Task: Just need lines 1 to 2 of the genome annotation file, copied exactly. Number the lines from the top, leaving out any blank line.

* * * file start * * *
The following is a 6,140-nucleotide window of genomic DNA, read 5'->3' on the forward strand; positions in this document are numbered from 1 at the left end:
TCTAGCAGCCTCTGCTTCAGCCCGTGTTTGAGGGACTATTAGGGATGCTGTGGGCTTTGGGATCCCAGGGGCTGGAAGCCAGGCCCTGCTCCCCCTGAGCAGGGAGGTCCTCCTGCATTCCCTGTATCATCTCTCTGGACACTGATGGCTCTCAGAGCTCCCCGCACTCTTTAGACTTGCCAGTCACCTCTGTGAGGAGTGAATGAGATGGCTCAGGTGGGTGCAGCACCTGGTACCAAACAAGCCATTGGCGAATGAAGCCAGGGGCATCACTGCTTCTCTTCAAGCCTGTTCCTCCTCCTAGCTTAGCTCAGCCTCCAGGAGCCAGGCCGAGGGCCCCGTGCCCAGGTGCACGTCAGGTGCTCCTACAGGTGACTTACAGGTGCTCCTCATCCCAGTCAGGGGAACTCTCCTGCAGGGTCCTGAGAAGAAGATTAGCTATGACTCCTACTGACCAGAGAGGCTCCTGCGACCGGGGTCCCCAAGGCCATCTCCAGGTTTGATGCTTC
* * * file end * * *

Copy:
The following is a 6,140-nucleotide window of genomic DNA, read 5'->3' on the forward strand; positions in this document are numbered from 1 at the left end:
TCTAGCAGCCTCTGCTTCAGCCCGTGTTTGAGGGACTATTAGGGATGCTGTGGGCTTTGGGATCCCAGGGGCTGGAAGCCAGGCCCTGCTCCCCCTGAGCAGGGAGGTCCTCCTGCATTCCCTGTATCATCTCTCTGGACACTGATGGCTCTCAGAGCTCCCCGCACTCTTTAGACTTGCCAGTCACCTCTGTGAGGAGTGAATGAGATGGCTCAGGTGGGTGCAGCACCTGGTACCAAACAAGCCATTGGCGAATGAAGCCAGGGGCATCACTGCTTCTCTTCAAGCCTGTTCCTCCTCCTAGCTTAGCTCAGCCTCCAGGAGCCAGGCCGAGGGCCCCGTGCCCAGGTGCACGTCAGGTGCTCCTACAGGTGACTTACAGGTGCTCCTCATCCCAGTCAGGGGAACTCTCCTGCAGGGTCCTGAGAAGAAGATTAGCTATGACTCCTACTGACCAGAGAGGCTCCTGCGACCGGGGTCCCCAAGGCCATCTCCAGGTTTGATGCTTC